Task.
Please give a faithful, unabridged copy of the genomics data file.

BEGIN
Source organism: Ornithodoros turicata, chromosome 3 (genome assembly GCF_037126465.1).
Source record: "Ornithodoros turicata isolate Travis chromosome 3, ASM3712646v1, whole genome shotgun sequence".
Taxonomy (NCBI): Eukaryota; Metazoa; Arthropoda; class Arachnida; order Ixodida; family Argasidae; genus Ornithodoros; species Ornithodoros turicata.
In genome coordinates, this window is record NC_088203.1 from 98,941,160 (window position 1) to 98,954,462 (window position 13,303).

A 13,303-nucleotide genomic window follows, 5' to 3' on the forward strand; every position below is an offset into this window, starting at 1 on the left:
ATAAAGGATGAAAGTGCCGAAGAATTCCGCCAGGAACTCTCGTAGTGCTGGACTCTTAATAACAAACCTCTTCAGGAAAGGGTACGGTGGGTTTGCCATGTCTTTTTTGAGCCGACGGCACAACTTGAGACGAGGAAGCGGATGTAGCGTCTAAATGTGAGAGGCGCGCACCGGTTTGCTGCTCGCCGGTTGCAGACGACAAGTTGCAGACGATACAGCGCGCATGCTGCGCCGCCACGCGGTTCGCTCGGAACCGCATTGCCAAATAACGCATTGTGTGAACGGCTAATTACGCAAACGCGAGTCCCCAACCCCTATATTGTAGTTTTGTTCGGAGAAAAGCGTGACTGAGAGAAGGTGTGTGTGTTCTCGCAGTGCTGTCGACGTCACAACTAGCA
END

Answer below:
Source organism: Ornithodoros turicata, chromosome 3 (genome assembly GCF_037126465.1).
Source record: "Ornithodoros turicata isolate Travis chromosome 3, ASM3712646v1, whole genome shotgun sequence".
Taxonomy (NCBI): Eukaryota; Metazoa; Arthropoda; class Arachnida; order Ixodida; family Argasidae; genus Ornithodoros; species Ornithodoros turicata.
In genome coordinates, this window is record NC_088203.1 from 98,941,160 (window position 1) to 98,954,462 (window position 13,303).

A 13,303-nucleotide genomic window follows, 5' to 3' on the forward strand; every position below is an offset into this window, starting at 1 on the left:
ATAAAGGATGAAAGTGCCGAAGAATTCCGCCAGGAACTCTCGTAGTGCTGGACTCTTAATAACAAACCTCTTCAGGAAAGGGTACGGTGGGTTTGCCATGTCTTTTTTGAGCCGACGGCACAACTTGAGACGAGGAAGCGGATGTAGCGTCTAAATGTGAGAGGCGCGCACCGGTTTGCTGCTCGCCGGTTGCAGACGACAAGTTGCAGACGATACAGCGCGCATGCTGCGCCGCCACGCGGTTCGCTCGGAACCGCATTGCCAAATAACGCATTGTGTGAACGGCTAATTACGCAAACGCGAGTCCCCAACCCCTATATTGTAGTTTTGTTCGGAGAAAAGCGTGACTGAGAGAAGGTGTGTGTGTTCTCGCAGTGCTGTCGACGTCACAACTAGCA